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UW Regents approve budget with tuition-forgiveness program

Associated Press

MADISON, Wis. (AP) — The University of Wisconsin Board of Regents on Thursday unanimously approved a state budget request that would increase spending by 3.5% in each of the next two years, create a new program to cover the tuition of lower-income families and borrow up to $1 billion to mitigate losses caused by the coronavirus pandemic.

The $6.4 billion budget would also continue a 7-year-old tuition freeze that university leaders have argued for years is unsustainable but that is politically popular. The spending plan, which includes $1.9 billion in state funding, is very much a starting point in negotiations that will be ongoing over the next year.

The proposal now goes to Gov. Tony Evers, who will decide what to include in his budget that is submitted to the Republican-controlled Legislature early next year. Lawmakers will make further changes before sending it back to Evers next summer for his signature or veto.

UW’s interim president, former four-term Republican governor Tommy Thompson, vowed to advocate strongly for the budget, which would increase spending by nearly $96 million in the budget that begins in July 2021. He argues that UW should be well funded because it is an economic engine that will fuel the state’s recovery from COVID-19.

He said the Legislature doesn’t trust the university and his goal is get Republicans and Democrats to unite behind UW’s priorities.

“We are in this together to grow Wisconsin,” Thompson said.

Evers and Republican legislative leaders have not commented on the specifics of the budget proposal, which is certain to undergo big changes before it’s ultimately enacted into law, likely early next summer.

The Evers’ administration this spring predicted a $2 billion loss in state revenues due to the pandemic. Evers has already ordered $320 million in cuts across state government, nearly $120 million of which has fallen to the university system to shoulder. Campuses are laying off employees, ordering furloughs, curtailing travel, cutting programs and making other spending reductions, with more anticipated.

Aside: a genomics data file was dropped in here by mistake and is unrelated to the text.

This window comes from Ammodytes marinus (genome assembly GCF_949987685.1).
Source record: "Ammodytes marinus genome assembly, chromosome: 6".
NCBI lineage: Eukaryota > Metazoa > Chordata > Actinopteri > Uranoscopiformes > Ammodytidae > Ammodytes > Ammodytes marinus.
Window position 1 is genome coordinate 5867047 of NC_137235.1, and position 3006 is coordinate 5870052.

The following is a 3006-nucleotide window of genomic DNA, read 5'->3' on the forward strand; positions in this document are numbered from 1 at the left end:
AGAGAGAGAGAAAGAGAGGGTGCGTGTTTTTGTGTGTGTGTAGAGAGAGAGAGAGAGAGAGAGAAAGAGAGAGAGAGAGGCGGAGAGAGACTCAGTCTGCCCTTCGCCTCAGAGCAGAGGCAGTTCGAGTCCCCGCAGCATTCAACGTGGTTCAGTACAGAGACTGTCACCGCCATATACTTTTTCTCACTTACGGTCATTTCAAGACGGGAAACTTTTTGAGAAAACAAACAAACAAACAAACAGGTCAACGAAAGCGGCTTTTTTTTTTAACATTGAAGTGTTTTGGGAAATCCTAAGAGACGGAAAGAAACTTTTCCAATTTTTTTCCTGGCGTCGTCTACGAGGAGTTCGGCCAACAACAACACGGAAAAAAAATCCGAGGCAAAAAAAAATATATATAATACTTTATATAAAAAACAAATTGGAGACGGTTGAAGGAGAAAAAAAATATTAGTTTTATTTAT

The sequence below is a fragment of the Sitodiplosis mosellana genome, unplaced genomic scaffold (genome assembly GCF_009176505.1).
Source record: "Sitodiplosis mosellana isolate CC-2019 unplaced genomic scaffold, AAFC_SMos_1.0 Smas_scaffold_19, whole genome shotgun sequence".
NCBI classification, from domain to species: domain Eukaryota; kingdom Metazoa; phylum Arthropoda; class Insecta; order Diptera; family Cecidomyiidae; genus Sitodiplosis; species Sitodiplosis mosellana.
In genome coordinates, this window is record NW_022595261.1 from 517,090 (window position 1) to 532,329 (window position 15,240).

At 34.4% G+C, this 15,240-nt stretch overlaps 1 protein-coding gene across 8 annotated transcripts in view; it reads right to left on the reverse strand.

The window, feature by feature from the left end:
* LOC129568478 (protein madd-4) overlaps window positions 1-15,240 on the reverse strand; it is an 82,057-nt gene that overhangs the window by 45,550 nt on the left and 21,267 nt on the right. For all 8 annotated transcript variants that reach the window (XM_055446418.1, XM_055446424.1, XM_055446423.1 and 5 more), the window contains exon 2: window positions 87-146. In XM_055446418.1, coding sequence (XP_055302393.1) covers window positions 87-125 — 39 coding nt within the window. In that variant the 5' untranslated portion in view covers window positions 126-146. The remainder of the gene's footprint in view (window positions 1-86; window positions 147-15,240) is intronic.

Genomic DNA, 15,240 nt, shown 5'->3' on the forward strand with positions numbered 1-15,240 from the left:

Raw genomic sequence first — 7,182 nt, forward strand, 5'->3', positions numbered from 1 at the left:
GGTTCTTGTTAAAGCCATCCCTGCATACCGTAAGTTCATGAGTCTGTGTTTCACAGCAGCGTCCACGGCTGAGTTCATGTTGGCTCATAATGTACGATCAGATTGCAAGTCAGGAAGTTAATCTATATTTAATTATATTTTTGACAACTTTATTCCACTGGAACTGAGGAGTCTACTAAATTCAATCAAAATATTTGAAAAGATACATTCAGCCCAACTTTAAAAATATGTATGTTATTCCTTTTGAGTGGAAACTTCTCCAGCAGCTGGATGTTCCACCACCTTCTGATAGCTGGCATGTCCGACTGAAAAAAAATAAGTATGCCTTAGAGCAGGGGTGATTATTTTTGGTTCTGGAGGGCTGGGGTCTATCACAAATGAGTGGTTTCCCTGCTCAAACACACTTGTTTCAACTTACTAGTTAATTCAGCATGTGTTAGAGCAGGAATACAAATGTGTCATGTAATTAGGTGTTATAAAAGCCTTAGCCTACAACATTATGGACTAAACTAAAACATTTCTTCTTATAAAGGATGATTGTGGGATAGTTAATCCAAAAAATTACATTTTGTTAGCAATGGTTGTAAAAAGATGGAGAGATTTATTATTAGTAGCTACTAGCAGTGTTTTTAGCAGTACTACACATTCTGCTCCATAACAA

Thompson said the new budget request adding nearly $96 million after taking $120 million in cuts so far this year would “get us back close to even.”
Allowing UW to join other major universities in being able to borrow money to get through the temporary budget shortfalls caused by the pandemic would be a substantial tool to get through this period, Thompson said.

“Do you know any $6 billion entity that doesn’t have a line of credit?” he said. “I do. The University of Wisconsin.”

The centerpiece of the budget proposal is the Wisconsin Tuition Promise, a pledge to pay up to four years’ worth of tuition and fees at any UW campus for incoming state resident freshmen and transfer students whose families make $60,000 or less. The initiative is modeled after UW-Madison’s Bucky’s Tuition Promise, which covers tuition for resident freshmen and transfer students at the state’s flagship university.

The budget also would expand and enhance online courses; forgive teachers’ student loans; provide stipends for student teachers; add 20 county-based agriculture positions in the Division of Extension at UW-Madison; and expand student mental health services and classes for prisoners.

The approved budget would also include $1.2 billion in state-funded borrowing to pay for renovations across the system and an additional $4.5 million for the Wisconsin Grant-UW, the state’s largest financial aid program for system students. The program was short nearly $2.3 million last year, according to UW.

The regents also voted to allow the flagship Madison campus to not require undergraduate applicants to submit ACT or SAT scores through the summer of 2023 due to disruptions caused by the COVID-19 pandemic. The campus previously suspended the requirement through the end of this year. Extension of that policy will affect high school seniors through current juniors.

Suspending the test requirement also meets a broader goal of the university to study over a longer period of time how the policy might affect the composition of its incoming classes, UW-Madison said. Students will be permitted to self-report their scores.

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